whatever could one boy communi“No boy was allowed to lay his cate with another." hand on a companion. I do not “When the gas was out, the mean to engage in a fight, but to Prefects remained on guard till wrestle or to play. The fear of presumably the boys were asleep.
romping' was hardly less in. Then two of them retired, but, by tense than the fear of particular turns, each one maintained the friendships.' Any kind of demon watch throughout the night, armed stration of affection was regarded with a dark lantern. Often have I with marked suspicion, with the awoke at night and found myself inevitable result of putting a pre- in full light of this lantern. It had mium on adventure in this respect. a strange effect, the person who Stonyhurst boys would not have held it was invisible. The light liked to be seen shaking hands with stopped a moment, and then flashed one another. To walk arm-in-arm along noiselessly. Once or twice would not have been permitted. In the bearer of the light, seeing me all these matters we were sur awake, has come into my cubicle rounded by a close atmosphere of and spoken a word to me, and I suspicion.”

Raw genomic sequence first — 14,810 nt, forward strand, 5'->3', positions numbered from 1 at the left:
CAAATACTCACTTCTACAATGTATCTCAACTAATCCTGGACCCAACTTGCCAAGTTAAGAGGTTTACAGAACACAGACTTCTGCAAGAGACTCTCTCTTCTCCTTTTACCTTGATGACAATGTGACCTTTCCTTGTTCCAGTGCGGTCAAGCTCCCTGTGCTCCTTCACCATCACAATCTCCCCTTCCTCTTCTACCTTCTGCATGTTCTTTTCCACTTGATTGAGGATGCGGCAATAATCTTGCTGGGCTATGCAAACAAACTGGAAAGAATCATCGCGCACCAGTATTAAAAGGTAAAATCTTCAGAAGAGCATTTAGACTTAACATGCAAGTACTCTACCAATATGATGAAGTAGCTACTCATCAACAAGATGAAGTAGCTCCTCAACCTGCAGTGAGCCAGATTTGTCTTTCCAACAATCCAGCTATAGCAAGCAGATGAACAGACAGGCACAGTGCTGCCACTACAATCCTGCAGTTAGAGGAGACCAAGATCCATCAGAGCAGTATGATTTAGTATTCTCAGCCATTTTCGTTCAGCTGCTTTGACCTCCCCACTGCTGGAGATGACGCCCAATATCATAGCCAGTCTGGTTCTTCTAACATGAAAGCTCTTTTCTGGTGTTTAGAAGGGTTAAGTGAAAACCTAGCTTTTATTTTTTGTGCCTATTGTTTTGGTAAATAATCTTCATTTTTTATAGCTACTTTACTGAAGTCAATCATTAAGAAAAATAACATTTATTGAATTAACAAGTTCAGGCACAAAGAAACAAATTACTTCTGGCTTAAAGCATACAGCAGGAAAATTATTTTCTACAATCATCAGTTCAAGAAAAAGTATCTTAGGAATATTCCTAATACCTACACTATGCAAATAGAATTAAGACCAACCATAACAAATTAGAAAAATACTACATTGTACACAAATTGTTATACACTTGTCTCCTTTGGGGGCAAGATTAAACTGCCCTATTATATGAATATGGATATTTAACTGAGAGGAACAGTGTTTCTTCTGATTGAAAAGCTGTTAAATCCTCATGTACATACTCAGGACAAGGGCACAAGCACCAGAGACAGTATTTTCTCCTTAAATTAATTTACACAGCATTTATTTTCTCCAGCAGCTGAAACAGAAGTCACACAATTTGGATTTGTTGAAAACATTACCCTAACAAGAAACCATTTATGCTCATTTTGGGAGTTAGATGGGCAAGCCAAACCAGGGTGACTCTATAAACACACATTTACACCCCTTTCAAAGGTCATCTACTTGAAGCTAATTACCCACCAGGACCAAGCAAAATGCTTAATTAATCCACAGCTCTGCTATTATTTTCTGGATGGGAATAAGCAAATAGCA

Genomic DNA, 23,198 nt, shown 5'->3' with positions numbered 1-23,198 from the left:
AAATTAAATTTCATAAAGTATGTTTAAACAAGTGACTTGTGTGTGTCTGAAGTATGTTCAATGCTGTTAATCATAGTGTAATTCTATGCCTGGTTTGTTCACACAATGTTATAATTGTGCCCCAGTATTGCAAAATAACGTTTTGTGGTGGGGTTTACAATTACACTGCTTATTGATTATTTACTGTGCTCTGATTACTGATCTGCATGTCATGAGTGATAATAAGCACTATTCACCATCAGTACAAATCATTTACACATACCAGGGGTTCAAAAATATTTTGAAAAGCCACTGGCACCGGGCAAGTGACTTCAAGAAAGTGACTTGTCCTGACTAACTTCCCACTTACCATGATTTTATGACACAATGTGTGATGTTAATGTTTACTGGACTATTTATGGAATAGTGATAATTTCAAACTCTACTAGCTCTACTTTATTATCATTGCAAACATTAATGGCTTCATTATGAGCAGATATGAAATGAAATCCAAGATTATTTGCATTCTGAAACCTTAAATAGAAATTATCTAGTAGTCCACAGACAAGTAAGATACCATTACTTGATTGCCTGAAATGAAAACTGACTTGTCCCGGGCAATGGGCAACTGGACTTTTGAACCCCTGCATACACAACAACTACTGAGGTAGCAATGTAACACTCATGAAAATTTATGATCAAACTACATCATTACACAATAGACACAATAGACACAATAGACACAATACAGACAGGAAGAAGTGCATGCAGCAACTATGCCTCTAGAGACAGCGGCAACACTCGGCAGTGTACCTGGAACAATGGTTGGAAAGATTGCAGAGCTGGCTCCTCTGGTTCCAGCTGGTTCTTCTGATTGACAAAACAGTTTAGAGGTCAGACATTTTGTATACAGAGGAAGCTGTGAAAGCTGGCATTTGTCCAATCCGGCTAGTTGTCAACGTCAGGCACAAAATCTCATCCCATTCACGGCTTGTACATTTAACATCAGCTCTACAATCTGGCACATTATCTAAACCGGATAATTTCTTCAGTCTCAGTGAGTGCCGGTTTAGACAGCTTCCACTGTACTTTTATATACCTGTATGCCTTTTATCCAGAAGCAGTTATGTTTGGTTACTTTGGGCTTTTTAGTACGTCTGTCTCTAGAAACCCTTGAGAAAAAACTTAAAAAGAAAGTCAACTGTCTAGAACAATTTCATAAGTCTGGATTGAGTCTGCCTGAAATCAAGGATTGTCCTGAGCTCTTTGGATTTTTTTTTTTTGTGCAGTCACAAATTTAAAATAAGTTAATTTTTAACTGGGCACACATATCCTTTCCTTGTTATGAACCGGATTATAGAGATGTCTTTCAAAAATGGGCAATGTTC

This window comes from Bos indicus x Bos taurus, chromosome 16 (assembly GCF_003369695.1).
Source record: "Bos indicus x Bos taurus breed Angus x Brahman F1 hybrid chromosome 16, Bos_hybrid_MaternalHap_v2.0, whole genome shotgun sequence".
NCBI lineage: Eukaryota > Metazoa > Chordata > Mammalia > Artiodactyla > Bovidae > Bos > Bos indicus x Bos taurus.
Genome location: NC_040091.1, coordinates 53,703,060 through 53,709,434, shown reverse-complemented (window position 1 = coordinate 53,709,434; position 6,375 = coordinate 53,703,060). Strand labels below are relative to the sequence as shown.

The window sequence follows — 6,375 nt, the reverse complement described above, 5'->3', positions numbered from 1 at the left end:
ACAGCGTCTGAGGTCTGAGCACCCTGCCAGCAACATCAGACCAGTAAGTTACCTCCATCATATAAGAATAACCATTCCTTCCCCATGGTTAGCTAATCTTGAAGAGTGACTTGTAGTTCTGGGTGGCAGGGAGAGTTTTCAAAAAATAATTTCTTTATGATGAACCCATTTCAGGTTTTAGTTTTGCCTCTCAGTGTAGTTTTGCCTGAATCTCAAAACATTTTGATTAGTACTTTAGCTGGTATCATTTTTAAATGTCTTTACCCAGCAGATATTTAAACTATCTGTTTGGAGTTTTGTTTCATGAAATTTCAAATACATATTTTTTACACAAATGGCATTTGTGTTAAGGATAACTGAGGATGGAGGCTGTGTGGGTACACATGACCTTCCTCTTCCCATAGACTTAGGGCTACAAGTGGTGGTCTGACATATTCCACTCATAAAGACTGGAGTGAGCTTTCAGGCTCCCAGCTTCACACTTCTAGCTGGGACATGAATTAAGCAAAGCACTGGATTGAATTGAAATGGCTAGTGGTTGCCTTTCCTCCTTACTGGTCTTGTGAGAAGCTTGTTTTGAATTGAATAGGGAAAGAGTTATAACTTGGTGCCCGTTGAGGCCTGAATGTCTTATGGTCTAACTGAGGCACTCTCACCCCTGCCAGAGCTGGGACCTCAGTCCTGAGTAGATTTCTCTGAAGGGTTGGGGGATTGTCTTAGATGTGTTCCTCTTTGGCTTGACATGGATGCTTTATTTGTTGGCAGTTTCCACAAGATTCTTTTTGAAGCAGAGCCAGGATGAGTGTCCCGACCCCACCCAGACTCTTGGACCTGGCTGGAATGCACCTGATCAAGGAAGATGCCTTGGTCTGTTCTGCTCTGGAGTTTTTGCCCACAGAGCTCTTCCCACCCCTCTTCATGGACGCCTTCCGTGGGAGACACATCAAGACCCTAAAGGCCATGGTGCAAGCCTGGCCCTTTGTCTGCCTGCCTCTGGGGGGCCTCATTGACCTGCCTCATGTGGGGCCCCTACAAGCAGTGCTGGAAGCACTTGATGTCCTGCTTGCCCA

have discovered him to be the PreWe forbear to quote another pas- fect.” sage from page 31, for reasons And now let us compare this
with Mr. Petre's own account of the and the priestly masters and preProtestant system :